Yesterday Georgi Kobilarov asked this question reading this blog post about the DataViewer:

“could you elaborate on an example in which the Zitgist Browser / DataViewer enables me (the end-user) to do something I couldn’t do by reading web documents or even do something faster than by reading web documents?”

This is a good and legitimate question. However the first question would be: what Semantic Web documents (RDF documents) are used for? The idea was probably to gives the Web back to machines, so that they can have access and process the data more easily.

In such a vision, the use of such a DataViewer can raise some questions, as you did.

So, what is the usefulness of such a tool to end-users?

If you tell me that your home page contains the same information as the RDF document describing entities (and all the information about them) available from your home page, then yes, a human should read your home page more easily (since HTML documents are built for humans).

But one characteristic of RDF, and we can see it with the emergence of the Linking Open Data Community, is that data (entities) can be linked together, as webpage are.

Entities, so the data describing these entities, are meshed together. This means that my personal profile can be linked to the semantic web document describing the city where I live; it can also be linked to the articles I wrote; be linked to my friends and co-workers; be linked to the company I currently work for; to the projects I worked on and the ones I am currently working on; and so on.

All this information is accessible from one place: my personal profile semantic web document. All the other information is meshed and displayed in the DataViewer. So, instead of browsing all these web pages, you will have all the information displayed in a DataViewer page.

Given this vision of things, I envision that in the future people will craft data: describing things and linking things together, instead of crafting web pages. The data itself will drive the generation (and optimization) of user interfaces that will display that data.

The idea of the current DataViewer is simple: shapeshifting the user interface to maximize the display of meshed data. The same principles can apply to other systems such as emails clients, rss readers, web widgets, etc. What the DataViewer is, is a kind of semantic web data management system. What it produces, for the moment, is an HTML document. But I can assure you that you will see it incarnated in other services and in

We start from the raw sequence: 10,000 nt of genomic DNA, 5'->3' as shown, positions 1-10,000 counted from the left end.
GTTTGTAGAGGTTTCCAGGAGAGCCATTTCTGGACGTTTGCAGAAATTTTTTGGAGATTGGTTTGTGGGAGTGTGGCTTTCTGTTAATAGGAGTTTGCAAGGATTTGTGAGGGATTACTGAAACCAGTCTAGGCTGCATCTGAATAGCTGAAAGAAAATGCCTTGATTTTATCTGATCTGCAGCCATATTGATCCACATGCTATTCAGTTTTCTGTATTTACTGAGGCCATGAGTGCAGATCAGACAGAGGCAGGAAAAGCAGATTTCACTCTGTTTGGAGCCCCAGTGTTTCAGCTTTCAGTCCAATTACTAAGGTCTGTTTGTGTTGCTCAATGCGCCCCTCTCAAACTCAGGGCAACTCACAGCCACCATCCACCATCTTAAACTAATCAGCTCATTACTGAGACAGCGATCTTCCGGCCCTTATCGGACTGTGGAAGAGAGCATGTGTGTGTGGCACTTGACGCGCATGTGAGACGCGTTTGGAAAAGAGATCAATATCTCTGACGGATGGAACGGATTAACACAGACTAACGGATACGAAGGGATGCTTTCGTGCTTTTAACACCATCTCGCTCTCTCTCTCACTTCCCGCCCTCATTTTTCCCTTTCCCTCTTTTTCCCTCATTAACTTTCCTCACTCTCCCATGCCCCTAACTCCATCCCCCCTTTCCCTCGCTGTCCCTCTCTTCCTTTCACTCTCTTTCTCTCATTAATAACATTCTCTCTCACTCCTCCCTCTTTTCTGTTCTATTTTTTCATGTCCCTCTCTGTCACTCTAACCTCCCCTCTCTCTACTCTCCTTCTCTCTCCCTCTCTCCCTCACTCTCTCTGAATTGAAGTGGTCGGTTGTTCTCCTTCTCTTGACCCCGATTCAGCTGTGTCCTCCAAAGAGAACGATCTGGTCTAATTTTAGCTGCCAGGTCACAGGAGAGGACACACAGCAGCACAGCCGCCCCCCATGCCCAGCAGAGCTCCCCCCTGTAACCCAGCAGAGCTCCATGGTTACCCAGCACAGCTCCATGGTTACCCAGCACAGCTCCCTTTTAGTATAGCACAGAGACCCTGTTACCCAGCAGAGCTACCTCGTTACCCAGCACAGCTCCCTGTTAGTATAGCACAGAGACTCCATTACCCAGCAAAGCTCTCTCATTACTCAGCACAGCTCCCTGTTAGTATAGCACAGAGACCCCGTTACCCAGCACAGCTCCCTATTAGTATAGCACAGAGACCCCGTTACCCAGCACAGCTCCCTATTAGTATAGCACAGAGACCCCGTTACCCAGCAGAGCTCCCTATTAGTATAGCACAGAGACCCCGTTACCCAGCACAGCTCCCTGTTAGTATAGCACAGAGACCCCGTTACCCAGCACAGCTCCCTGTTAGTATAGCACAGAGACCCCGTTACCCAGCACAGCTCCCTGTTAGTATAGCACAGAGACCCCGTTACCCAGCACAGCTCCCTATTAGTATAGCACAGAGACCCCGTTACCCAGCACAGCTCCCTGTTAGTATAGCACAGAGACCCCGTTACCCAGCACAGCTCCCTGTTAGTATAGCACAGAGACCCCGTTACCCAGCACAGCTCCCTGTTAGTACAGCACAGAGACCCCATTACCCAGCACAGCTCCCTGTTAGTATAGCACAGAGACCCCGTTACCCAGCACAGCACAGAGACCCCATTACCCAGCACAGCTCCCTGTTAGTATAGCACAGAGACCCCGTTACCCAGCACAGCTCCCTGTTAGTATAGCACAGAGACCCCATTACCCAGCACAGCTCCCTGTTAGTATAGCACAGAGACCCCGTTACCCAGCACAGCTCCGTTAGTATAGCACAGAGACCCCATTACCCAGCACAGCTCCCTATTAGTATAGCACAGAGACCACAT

other environments.

The DataViewer is not the answer to all problems of the World; however it tries to do one thing: managing the presentation of semantic web data to end-users. At the moment it takes the incarnation of a web page, but it the future it will be extended to other things. What is important is the principles, concepts and vision supporting the development of such presentation and management tools.

But we shouldn’t fool ourselves here: web page (HTML pages) have always been created, developed, crafter for humans. They are optimized for human understanding. An interface such as the DataViewer can’t compete with a will crafted web page. However it can do some things that web page can’t do if it has access to well crafted data sources. It can present, in a meaningful way, information that comes from a myriad of data sources, all in the same page, ready to gives immediately the information the user is looking for.

5 thoughts on “Why reading DataViewer pages instead of conventional web pages?

  1. Apparently, the Dataviewer does extract RDFa out of valid xHTML pages, so it is possible to feed regular XHTML pages to it (as long as the markup is valid, which is far from conventional web pages of course: example Dataviewer query on an (RDFa)-XHTML page

    If may may say so: see also this related post: Integrating OWL-RDFS in xHTML

  2. Hi,

    Well, it seems to be working here. Could you tell me what information is missing? I quickly checked and it was looking good according to what was defined in the neutrophilic promyelocyte page.


    Take care,


  3. Well, I am probably interpreting the output incorrectly, but I would think that the SubclassOf reference would more or less encapsulate the class reference to promyelocyte (layered data, cfr.RDFa primer) and the restriction about the property, but it seems to mention the concept defined on that page instead. But nevertheless, great service…

  4. Yeah, in fact the thing here is that there is no templates yet defined for owl:Class (and owl:Ontology), etc. In such a case, the viewer use a more or less generic template (depends on cases) to create the document. So it explains the situation.

    However, as soon as we define templates to display ontologies stuff, then this case would be resolved.

    Take care,


  5. In response to Georgi’s question:
    “could you elaborate on an example in which the Zitgist Browser / DataViewer enables me (the end-user) to do something I couldn’t do by reading web documents or even do something faster than by reading web documents”

    My response:
    First, the current Document Web ultimately quantifies the number of documents (at a give point in time) containing relevant or irrelevant information (to me) that I will never find the time to read.

    An RDF Data Viewer such as the one from Zitgist, enables me to establish a bookmark in the Document Web from which to BEAM a Structured Data Query using a query language such as SPARQL (directly or indirectly).

    I can do this becuase the Data Viewer exposes the URIs of the Data Sources 🙂

    User Generated Content is growing exponentially at an ever increasing rate. Time remains a constant (24 hrs in a day). Thus, the sooner I can BEAM queries down the Giant Global Graph that is the Web, the sooner I return to my pursuit of being, or remaining, a realtime Netizen 🙂

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